The holiday tradition of bringing a live tree into the home and decorating it as part of the Christmas celebration is relatively new. Only in the last 200 years have private homes had Christmas trees, but the tradition took firm hold in Christian communities and the Christmas tree became symbolic of the holiday.
Local tree farms and Christmas tree lots do the majority of their business during the first and second weekends in December. This week will also likely include some of the busiest days of the year for Christmas tree farms and lots. Sam and Janet Minturn, owners of Hilmar Forest, said that they open for business the day after Thanksgiving, but they have had customers even earlier than Turkey Day.
“The season really looks like a bell curve. We’re slow right after Thanksgiving, but last weekend and this weekend are really busy. Then it gets slow again right before Christmas,” Sam Minturn said.
The iconic Christmas tree is an evergreen, but trees come in a huge variety of types. Nancy Peterson, owner of Nancy’s Christmas Trees on Temple Creek Road outside of Escalon, said that she is a noble fir gal herself. Unfortunately, noble firs do not grow well in this area.
“God didn’t build a forest in the flatlands, so I get them fresh-cut from Oregon,” Peterson said.
Shipping trees from Oregon is common for California Christmas tree lots. Hilmar Forest grows several varieties of Christmas trees, but also sells cut trees from Oregon. Monterey pines, incense cedars, leyland cypress and other varieties will do well in the valley. Noble firs do not, although this variety is sought after in Stanislaus and San Joaquin counties. Nancy’s lot contracts with a grower in Oregon and she gets fresh shipments of trees. But she said that the biggest mistake people make is to take a fresh live tree in a warm house without taking proper care of it.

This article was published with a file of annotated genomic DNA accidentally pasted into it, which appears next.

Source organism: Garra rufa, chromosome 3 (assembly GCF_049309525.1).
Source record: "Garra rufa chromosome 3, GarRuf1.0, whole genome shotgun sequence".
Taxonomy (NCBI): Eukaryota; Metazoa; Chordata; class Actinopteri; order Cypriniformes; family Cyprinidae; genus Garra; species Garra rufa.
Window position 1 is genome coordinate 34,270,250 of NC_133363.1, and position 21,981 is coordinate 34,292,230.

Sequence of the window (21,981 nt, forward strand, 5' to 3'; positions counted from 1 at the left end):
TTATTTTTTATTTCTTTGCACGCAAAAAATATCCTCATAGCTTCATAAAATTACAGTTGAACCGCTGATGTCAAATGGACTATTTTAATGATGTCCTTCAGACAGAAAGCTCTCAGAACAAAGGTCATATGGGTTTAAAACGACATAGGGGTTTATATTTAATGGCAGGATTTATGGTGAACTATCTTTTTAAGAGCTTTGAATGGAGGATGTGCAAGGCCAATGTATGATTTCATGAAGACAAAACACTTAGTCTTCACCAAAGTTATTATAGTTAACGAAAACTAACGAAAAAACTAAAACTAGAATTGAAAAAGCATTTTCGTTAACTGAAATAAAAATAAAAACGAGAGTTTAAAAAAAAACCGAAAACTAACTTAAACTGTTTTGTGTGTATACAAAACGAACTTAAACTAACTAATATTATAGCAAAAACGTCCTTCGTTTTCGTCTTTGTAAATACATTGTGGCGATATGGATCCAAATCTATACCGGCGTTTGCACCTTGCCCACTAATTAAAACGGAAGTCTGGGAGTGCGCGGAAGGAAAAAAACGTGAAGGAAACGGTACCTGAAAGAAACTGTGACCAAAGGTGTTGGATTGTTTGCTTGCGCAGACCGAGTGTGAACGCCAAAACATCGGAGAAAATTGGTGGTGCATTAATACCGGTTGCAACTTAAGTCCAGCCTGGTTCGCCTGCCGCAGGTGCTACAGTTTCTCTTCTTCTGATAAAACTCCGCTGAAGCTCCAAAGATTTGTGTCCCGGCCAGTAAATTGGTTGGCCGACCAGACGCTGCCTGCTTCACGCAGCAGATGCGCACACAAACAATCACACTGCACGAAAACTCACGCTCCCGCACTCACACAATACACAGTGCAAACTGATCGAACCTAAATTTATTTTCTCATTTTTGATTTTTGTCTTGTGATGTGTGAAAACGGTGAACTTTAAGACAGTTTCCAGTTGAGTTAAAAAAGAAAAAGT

“People try to put live trees in their house too early. The trees die,” she explained.
Peterson and Minturn both agreed that making a fresh cut to the base of a tree before putting it in a watering stand is important. Minturn said that the sap will actually seal the tree if the cut is out of water for more than 30 minutes or so, and the tree will die more quickly.
“Always make a fresh cut, and keep the water line above the base of the tree,” Minturn said.
Another alternative to buying a cut tree is the cut-your-own experience. The Minturns planted their first trees at Hilmar Forest in 1970, and were selling trees by ’73. Christmas trees can take anywhere from four to 15 years to reach a height of four feet, although the average is around six years. Minturn planted Nordmann firs, which take between 15 and 20 years to reach a height considered acceptable for Christmas trees. He joked that he planted those for his grandkids to cut down. Minturn said that one common misconception is that people who chop down their own Christmas tree are causing deforestation. He said that when one tree is cut down at a Christmas tree farm another is planted in its place.
“These trees are a renewable crop just like corn or any other food crop. They just take a little longer,” Minturn said.
People will also travel to find just the right tree for the holiday. Joann and Robert Rhein were shopping for a tree at Hilmar Forest on Friday evening. Joann said that it is a family tradition to cut their own tree at Hilmar Forest, and they come from Los Banos each year to get a tree.
“We also want to keep the money local,” Robert added.
Live Christmas trees from a cut-your-own farm are the ultimate form of shopping local. According to the National Christmas Tree Association, 85 percent of artificial trees are made in China. Almost every pre-cut live tree sold in California was grown either in California or Oregon, although some do come from other states or Canada.